We start this area with one thing in common: Both scotch and bourbon must be bottled with at least 40% alcohol. But there are also some important differences between the two varieties.

Most will Scotch whiskeys - Blends as well as single malts - colored with caramel (E150) before bottling. However, other additives (such as flavorings) are not permitted.

At Bourbon whiskeys the declaration as “straight bourbon” is of decisive importance: Because a straight bourbon must not contain any additives such as colorings or flavors.


Difference 7: the taste of scotch and bourbon

Probably the most important difference between scotch whiskey and bourbon whiskey is the different taste. It is therefore advisable to compare different brands within the respective variety.

How does scotch whiskey taste?

The taste of Scotch is very diverse and characterized by thousands of aromas: They can be reminiscent of fruits, grains or oak wood, for example. The most common notes can be tracked down with the help of a tasting wheel.

The aromas of a Scotch whiskey depend largely on the barrels in which it was matured and the type of whiskey (Scotch Blend, Single Malt, Blended Malt etc.) it is. It is estimated that oak barrel aging is responsible for 70-80% of the flavor of Scotch whiskey.

Scottish single malts also differ from distillery to distillery: There are currently more than 120 whiskey distilleries in Scotland. They can be roughly divided into regions of origin, each of which should stand for a certain whiskey style: whiskeys from the Highlands are often fruity and woody-spicy, while malts from the Speyside tend to be mild, fruity and sweet. Lowland whiskeys are also characterized by a mild taste profile. Whiskeys from the coast or the Scottish Islands sometimes have additional maritime notes. The production of whiskey from peated barley and the resulting smoky or peaty taste is characteristic of whiskey from the island of Islay.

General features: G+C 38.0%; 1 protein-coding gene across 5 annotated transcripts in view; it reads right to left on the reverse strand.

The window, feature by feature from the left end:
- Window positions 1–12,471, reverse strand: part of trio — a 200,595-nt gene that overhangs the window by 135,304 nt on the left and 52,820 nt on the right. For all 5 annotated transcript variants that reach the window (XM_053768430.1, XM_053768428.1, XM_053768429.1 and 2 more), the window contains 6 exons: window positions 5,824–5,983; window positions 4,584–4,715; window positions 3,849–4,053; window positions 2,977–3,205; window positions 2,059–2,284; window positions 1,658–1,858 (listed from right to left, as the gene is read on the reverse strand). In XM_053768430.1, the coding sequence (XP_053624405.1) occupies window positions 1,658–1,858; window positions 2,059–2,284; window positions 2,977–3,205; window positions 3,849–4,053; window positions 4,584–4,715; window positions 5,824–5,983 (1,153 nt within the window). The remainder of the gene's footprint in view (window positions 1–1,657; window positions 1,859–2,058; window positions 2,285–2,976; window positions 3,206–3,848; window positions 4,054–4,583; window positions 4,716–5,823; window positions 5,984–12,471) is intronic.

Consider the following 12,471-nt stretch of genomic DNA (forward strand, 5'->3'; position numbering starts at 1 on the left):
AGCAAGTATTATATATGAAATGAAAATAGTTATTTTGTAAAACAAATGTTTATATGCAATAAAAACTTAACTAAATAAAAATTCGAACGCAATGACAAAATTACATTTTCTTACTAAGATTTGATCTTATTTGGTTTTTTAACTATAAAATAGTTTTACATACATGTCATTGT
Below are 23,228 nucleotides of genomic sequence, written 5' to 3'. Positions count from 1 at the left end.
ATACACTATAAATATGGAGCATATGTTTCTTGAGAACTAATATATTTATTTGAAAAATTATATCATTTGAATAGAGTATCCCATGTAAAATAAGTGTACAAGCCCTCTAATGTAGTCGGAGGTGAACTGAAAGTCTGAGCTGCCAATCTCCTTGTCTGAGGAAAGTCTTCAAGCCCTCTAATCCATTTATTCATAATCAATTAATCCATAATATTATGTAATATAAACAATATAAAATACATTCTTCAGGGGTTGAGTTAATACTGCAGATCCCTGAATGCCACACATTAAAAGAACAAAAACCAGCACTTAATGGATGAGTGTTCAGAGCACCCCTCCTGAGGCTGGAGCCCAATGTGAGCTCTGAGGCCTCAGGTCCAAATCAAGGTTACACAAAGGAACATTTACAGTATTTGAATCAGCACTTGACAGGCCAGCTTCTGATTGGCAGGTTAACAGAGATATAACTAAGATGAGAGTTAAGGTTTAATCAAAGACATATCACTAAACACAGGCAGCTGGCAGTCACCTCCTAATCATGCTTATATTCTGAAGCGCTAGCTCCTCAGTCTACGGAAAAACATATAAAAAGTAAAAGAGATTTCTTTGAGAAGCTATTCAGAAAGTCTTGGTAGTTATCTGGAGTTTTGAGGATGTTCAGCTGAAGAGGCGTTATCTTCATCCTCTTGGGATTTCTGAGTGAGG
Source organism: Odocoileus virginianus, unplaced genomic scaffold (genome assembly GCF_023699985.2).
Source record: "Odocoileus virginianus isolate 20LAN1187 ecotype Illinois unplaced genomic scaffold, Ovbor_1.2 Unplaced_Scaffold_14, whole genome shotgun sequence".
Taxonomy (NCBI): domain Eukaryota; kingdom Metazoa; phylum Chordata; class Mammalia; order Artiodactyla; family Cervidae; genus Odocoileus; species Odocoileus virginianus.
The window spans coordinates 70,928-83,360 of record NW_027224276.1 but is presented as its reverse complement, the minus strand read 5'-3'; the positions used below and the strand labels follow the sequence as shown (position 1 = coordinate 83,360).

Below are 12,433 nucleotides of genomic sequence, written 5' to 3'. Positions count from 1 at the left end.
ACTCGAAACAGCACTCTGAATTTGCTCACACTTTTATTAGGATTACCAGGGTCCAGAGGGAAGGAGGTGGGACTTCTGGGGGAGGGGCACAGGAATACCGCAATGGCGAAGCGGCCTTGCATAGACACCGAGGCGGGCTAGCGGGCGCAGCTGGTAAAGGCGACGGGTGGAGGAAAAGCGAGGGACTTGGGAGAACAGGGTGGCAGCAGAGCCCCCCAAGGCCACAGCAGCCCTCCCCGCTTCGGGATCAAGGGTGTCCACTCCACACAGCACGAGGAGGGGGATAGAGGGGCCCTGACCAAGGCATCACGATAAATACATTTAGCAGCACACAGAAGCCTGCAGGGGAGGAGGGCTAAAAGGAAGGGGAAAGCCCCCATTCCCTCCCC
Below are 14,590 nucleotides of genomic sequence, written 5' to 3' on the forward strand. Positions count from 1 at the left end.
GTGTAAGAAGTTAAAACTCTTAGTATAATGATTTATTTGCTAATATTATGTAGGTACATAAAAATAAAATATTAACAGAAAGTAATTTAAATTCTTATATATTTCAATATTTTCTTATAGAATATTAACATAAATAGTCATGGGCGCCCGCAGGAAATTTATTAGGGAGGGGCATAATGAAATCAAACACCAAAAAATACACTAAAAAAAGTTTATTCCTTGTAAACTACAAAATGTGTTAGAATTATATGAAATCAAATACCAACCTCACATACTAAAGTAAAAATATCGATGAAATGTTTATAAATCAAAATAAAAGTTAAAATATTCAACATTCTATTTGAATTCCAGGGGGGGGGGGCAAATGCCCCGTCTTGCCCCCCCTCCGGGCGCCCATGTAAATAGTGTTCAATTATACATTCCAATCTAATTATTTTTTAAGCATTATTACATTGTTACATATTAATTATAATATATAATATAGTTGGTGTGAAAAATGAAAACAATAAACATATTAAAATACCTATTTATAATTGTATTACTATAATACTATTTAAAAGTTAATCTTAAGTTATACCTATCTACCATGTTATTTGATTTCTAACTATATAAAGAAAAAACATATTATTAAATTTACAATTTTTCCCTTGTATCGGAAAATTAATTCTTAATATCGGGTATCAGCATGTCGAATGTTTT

However, there are always exceptions to these rough aromatic classifications and so the style of the respective distillery is often more decisive for the taste of the Scotch than the assignment to a specific region.

How does bourbon whiskey taste?

Typical aromas of bourbon are vanilla, caramel and strong oak notes. Even with bourbon, the barrels (new, freshly burned, American oak) shape the aromas of the whiskey. Due to the traditionally shorter maturation, their share of the taste is estimated to be around 50%. Differences are mainly due to the different degrees of burning out of the barrels, as well as the position in the warehouse, which contributes to different speeds of maturation.

The grain mixture is responsible for a part of the bourbon taste that should not be underestimated: In addition to corn, rye and sometimes wheat are often included in the mash bill. These grains, each with their own flavor profile, characterize the later bourbon during the mashing and distilling. Often a certain amount of malted barley is added, the enzymes of which are required for fermentation of the mash.

Many bourbon brands live from the greatest possible consistency: Whenever possible, the whiskey should always taste the same.

Valuable exceptions are single barrel bottlings, in which only one barrel finds its way into the bottle. Here you can experience how diverse a bourbon whiskey can taste - if it is not blended in large batches.

The same also applies to Scotch: If you want to try a whiskey in its purest form, you can use a single cask filling at cask strength. A single barrel is filled here - and its thousands of aromatic facets can be explored in whiskey tasting.